A 1960s terrorist, activist and current professor from the University of Illinois at Chicago, Bill Ayers came to Knox College on April 19 to speak on a variety of issues. The Knox student led group, Alliance for Peaceful Action (APA), sponsored the event.
The 67-year-old radical was charming. Hip -looking, wearing a black cap, earrings and a down red vest, Ayers introduced himself to most students on a one-by-one basis. In fact, he asked most people in the crowd, including me, what our major was and what we planned to do with our college degrees. He smiled at everyone and shook hands with students and Galesburg residents. He seemed like a wonderful person. But this pleasant man has a very questionable past.
Students in the crowd seemed ignorant of the fact that Ayers founded the Weather Underground movement. Ayers was asked about the current Kony 2012 campaign, Trayvon Martin and the issue of campaign finance, but no one asked him about his controversial biography.
This is not a conservative or liberal issue, mind you. It’s an accountability issue. An organization like APA, which stands against violence, welcomed a man who founded an organization that planted bombs to kill government officials in order to protest the Vietnam War. It is highly hypocritical and appalling of APA to invite Bill Ayers. The Knox group itself presents their mission statement and goals on the Knox website and uses Bill Ayers’ picture to represent their cause (http://tinyurl.com/8a857xx).
A Knox organization that stands for peace should not welcome a man that perpetrated terrorist attacks. Bill Ayers’ group bombed several Chicago Police cars in the early 1970s, for example. Ayers personally participated in the bombings of the Washington D.C. Capitol building in 1971 and the Pentagon in 1972. He even lost three friends, including his girlfriend, while making bombs in New York City (http://tinyurl.com/863atc2). But Ayers is far from apologetic.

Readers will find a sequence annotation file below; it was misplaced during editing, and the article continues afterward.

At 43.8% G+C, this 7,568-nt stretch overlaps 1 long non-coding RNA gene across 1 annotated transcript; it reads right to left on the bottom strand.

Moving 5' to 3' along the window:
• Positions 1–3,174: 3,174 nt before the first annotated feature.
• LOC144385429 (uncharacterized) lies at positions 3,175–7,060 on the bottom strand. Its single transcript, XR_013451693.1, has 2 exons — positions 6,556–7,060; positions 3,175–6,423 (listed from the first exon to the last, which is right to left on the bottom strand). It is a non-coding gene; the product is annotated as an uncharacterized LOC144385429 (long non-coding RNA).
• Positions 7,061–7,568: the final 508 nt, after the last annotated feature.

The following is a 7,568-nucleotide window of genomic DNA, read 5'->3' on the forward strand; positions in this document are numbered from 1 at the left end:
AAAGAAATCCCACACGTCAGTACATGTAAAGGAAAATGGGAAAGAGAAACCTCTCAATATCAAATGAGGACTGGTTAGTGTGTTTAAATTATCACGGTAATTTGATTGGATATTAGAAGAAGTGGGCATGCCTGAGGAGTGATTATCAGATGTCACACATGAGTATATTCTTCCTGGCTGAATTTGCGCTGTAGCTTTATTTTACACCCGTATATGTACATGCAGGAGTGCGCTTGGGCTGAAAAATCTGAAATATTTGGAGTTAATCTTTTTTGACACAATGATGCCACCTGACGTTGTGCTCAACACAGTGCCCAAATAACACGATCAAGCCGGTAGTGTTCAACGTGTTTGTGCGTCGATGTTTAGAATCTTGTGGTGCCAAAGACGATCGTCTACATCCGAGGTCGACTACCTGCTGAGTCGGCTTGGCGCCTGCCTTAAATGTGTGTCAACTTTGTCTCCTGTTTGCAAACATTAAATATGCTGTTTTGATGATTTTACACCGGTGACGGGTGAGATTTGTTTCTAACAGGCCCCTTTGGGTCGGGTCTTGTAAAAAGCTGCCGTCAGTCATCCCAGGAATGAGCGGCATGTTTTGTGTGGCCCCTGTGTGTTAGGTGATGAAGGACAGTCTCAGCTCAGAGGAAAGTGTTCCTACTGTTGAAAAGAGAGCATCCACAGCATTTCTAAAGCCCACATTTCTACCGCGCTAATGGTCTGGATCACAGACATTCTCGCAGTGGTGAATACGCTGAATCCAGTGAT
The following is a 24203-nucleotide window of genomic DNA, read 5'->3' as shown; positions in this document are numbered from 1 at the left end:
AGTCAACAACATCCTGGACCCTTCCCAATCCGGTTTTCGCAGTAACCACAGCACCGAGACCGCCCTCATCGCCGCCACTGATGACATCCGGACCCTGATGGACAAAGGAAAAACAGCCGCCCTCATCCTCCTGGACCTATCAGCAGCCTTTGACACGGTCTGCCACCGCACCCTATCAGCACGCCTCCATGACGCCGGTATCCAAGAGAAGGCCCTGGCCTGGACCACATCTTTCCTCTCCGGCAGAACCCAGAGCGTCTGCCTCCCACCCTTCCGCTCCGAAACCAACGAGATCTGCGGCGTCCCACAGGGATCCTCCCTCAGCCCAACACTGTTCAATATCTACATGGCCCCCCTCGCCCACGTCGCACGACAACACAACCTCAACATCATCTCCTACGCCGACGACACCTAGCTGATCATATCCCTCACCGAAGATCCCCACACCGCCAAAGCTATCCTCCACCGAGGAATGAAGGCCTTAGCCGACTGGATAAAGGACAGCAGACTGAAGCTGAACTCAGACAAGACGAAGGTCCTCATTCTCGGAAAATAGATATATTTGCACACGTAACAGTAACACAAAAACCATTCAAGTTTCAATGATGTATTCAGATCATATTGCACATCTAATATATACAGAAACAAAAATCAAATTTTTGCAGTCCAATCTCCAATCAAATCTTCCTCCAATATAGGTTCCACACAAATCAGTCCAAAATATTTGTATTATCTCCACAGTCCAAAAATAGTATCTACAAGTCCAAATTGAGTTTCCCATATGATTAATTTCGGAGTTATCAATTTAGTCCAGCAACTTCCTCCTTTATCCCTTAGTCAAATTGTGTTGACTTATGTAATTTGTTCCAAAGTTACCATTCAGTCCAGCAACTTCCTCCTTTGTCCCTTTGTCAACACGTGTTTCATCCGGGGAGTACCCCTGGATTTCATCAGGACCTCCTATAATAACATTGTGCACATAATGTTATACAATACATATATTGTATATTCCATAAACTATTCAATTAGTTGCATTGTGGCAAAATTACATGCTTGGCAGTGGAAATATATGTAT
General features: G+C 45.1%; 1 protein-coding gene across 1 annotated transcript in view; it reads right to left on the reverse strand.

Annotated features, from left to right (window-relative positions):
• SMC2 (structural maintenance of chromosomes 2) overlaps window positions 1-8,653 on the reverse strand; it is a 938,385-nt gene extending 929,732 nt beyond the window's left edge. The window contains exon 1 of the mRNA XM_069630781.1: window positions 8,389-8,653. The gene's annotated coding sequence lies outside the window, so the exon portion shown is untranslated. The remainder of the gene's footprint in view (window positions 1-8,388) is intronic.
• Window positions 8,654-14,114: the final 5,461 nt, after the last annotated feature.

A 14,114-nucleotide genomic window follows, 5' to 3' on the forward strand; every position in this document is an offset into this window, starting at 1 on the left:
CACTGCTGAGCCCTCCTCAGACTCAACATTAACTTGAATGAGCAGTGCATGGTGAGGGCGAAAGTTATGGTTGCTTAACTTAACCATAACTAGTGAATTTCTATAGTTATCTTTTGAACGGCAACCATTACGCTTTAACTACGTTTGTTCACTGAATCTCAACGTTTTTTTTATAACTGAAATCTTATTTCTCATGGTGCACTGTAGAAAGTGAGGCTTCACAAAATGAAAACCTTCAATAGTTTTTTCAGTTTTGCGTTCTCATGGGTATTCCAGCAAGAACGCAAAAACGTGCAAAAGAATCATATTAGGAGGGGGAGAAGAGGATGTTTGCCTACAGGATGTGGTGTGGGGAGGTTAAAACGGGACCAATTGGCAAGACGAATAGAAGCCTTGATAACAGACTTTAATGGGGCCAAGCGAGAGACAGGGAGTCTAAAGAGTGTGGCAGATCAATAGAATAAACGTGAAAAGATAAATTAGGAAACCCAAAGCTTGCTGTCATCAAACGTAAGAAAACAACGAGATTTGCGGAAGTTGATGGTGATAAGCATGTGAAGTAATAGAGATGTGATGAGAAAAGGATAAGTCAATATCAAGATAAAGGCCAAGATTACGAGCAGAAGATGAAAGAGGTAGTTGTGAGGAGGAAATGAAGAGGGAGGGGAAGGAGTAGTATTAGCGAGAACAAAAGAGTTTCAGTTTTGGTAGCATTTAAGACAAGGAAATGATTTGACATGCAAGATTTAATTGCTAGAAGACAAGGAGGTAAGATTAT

I asked him if he regretted any of his wrongdoings from the late 1960s and early 1970s. “I still think I was right about opposing that war,” Ayers commented about the Vietnam War. Ayers continued by saying, “I did what I did. I can defend whatever I did … we wanted to take the war over to them.”
Ayers still believes that he felt justified in terrorizing government officials. He washed his hands and said, “I didn’t kill anybody. I destroyed some [government] property.”
This pleasant-looking man tormented our government. It doesn’t matter what your opinion is on Vietnam, terrorism is not the answer and certainly violates APA’s goals. Bill Ayers and the Weather Underground violated their goals in “Creating a tolerant and respectful world community … Having compassion toward others and valuing every human life … [and most importantly] Standing in solidarity against oppression and violence perpetrated by any group or individual” (http://tinyurl.com/8a857xx).
APA should distance itself from Bill Ayers. People like this should not be welcomed onto our campus, especially when he stands against that particular organization’s goals. Trust me, I believe in redemption, but when a man does not regret bombing people then there is a problem. Who knows, has this man changed?
“’I don’t regret setting bombs … I feel we didn’t do enough,’” Ayers said in a 2001 New York Times interview (http://tinyurl.com/7h9g6uh).